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Follow the breadcrumbs

Follow the breadcrumbs

Like the story of Hansel and Gretel, following the small bits of information is often the way to find your way home, or in this case to the attack perpetrator. 

Security analytics is a vital part of managing your cybersecurity solution: without analytics there is no way to understand your true protection status. Vendors providing full stack solutions is a great way to minimize the complexity and can provide a high-level overview of your security solution, ensuring that you spend your valuable time on the most important issues rather than spending time digging deep into data to find your own correlations relevant for your infrastructure. However, some issues are highly important to investigate deeper, such as indications of potential directed attacks at your infrastructure. This is commonly called incident handling or incident analysis, and it can help you to learn what went wrong and how you can ensure that a similar incident will not happen again. 

 Once an attack has been identified, the real work begins. Much like a crime scene investigator, the network administrator needs to fully understand WHAT happened, HOW did it happen and WHO did it? It is not uncommon that the attack identified is actually only the tip of an iceberg and there have been earlier activity leading up to the attack that are just as important to analyze to be able to paint the whole picture. Much like the stories of Hansel and Gretel by the Brothers Grimm, where Hansel takes a slice of bread and leaves a trail of breadcrumbs for them to follow home, an attacker leaves traces of information in their path which we can use to solve the puzzle. Crucial for incident analysis is access to a store of raw log events from your security solution as well as services in your infrastructure. 

 Gather evidence 

Start off by identifying the source of the attack, this is typically an IP address. Query the repository of raw log data for all signs of communication to and from this IP address for the time window of interest, for instance the week leading up to the time of the issue as well as a couple of days after the issue. If you find signs of communication early in the time window or very late in the time window, then you must broaden your time window to ensure that you do not miss any vital information.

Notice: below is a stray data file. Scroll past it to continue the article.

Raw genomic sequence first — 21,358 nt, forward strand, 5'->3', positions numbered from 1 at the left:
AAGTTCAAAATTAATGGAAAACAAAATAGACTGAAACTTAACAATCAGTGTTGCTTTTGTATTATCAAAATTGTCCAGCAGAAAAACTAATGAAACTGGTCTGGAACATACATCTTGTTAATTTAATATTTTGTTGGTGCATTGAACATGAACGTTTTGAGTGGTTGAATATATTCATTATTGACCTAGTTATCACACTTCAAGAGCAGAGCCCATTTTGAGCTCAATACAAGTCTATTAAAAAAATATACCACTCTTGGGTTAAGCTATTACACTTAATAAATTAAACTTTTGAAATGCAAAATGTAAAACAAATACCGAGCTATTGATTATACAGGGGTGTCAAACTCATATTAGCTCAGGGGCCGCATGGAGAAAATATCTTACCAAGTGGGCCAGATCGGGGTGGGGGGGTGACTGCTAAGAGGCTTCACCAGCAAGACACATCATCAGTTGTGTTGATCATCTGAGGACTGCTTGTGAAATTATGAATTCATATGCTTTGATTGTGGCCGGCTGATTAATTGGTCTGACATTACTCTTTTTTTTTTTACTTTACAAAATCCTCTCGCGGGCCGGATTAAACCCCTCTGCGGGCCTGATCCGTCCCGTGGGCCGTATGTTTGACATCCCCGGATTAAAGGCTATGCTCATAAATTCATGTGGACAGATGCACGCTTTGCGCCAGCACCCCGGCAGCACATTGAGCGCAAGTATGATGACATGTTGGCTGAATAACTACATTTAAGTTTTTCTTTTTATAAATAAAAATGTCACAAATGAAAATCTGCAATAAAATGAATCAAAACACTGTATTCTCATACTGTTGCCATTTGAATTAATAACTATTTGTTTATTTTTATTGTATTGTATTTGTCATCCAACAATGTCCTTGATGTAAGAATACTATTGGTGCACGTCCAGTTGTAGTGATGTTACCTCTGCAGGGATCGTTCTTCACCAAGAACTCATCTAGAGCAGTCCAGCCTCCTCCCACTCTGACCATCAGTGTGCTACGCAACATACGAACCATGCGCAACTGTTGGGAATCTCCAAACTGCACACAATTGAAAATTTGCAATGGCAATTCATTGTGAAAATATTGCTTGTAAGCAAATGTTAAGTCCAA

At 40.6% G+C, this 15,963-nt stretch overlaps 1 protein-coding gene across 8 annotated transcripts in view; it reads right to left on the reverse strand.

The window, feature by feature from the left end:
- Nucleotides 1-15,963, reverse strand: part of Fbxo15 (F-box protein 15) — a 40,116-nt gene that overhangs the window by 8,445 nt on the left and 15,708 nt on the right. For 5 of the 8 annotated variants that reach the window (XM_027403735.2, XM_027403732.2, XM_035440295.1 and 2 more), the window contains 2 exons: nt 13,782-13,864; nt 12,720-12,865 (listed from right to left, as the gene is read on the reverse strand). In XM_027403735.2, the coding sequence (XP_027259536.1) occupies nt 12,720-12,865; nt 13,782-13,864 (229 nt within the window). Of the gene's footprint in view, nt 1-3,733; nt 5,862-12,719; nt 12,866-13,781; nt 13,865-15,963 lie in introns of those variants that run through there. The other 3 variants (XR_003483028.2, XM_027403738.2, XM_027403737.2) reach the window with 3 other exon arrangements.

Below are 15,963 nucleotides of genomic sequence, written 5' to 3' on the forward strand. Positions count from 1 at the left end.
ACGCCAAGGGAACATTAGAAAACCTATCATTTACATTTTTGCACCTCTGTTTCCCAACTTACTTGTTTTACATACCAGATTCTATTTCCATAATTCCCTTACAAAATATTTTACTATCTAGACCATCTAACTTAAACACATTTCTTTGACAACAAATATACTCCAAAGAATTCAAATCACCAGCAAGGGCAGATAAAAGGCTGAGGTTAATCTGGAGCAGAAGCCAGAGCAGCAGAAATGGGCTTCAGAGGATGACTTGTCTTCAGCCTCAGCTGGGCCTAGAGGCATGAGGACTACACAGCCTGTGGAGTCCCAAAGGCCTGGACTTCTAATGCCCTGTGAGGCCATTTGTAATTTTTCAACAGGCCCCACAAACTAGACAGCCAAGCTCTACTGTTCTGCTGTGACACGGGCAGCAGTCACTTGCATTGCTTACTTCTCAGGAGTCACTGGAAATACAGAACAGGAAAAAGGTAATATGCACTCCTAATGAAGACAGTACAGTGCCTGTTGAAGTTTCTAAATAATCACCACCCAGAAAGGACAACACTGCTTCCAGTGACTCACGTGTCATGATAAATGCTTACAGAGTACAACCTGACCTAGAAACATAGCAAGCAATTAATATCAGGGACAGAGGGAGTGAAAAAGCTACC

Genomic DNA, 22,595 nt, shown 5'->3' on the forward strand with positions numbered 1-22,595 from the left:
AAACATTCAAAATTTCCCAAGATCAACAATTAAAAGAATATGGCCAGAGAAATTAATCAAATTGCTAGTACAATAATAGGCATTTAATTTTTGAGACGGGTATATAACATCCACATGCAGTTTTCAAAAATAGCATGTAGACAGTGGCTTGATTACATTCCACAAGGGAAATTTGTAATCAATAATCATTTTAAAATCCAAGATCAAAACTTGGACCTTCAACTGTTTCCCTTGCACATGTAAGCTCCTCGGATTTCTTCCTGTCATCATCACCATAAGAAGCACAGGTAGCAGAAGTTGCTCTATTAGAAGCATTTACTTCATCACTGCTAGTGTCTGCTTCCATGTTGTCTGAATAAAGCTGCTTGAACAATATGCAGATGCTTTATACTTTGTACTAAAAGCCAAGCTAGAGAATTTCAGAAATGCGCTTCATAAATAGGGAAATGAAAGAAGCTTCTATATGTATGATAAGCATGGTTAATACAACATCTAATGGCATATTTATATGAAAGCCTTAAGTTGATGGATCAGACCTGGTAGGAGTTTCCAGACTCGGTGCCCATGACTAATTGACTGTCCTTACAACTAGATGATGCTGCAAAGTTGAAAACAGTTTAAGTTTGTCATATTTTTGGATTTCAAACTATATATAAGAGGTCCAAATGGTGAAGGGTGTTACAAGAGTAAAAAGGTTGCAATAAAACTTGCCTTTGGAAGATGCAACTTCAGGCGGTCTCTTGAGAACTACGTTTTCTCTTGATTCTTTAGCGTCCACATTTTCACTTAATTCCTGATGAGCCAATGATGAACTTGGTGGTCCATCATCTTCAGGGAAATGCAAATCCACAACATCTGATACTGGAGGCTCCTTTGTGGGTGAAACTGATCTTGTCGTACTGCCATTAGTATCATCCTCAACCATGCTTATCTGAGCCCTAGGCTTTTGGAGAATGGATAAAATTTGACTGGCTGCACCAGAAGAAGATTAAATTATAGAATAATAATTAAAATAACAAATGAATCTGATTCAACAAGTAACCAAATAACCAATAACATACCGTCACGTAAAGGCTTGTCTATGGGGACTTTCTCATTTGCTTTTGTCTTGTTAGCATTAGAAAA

Trace activities 

Once you have a set of raw log events detailing the communication activities to and from the IP address under investigation, you should map the activities into blocked activities and allowed activities. 

 The blocked activity can potentially describe how the attack was built up, for instance by showing that the IP address was used to try to access resources on different ports, attempts that the firewall blocked, before an open port was found and the attack was initiated. This is highly relevant information to understand HOW the attack was initiated. Was the attack a targeted attack to a specific resource or a broader attack trying to leverage on software vulnerabilities in a published service? 

By looking at the log events for allowed activities, you can find out what type of data was accessed. How much data was uploaded and downloaded and from which services? Was the IP address used to access resources that require some level of authentication, and was that authentication successful? If so, which user credentials were used? All this information is crucial to find out WHO performed the attack and WHAT was accessed. Note, however, that a successful authentication performed before the attack does not necessarily mean that the user was actually intending to attack your systems, rather the user may have had its computer infected by a Trojan performing the attack once the user was authenticated.  

 The next steps 

Once you have mapped all activities for the IP address identified as the source of the attack, then you will have a much clearer view on the activities leading up to the attack, as well as any potential continuation of activities after the attack. Allowing you to extend the analysis into log data for specific network services that was accessed during the time window of the attack, vital information needed to be able to paint the full picture of the attack and its effects. Based on this analysis, you get insights that may lead to proposed changes of policies, need for increased segmentation or highlight the need to update services in your infrastructure. 

 To summarize this short overview on incident analysis, one key takeaway is that the more information you have at hand, the better. Its crucial to have the right tools available to make sense of all the log data gathered from your security solution and network services running in your infrastructure. Finally, referring back to the Hansel and Gretel story, birds ended up eating the breadcrumbs Hansel left behind, leaving Hansel and Gretel lost in the woods; Make sure that you are not lost following the traces of your potential attackers, prepare and make sure that you keep the raw log data from your security solution and network services for a sufficient duration of time to be able to perform incident analysis when needed. 

Read more on how to know your protection status in our whitepaper:
https://www.clavister.com/security-analytics/ 

With Clavister InCenter, organizations get immediate visibility of their protection status and full access to raw log data to facilitate incident analysis. It is already included in the Clavister Security Subscription and can be delivered as a cloud service, making the threshold to get started very low.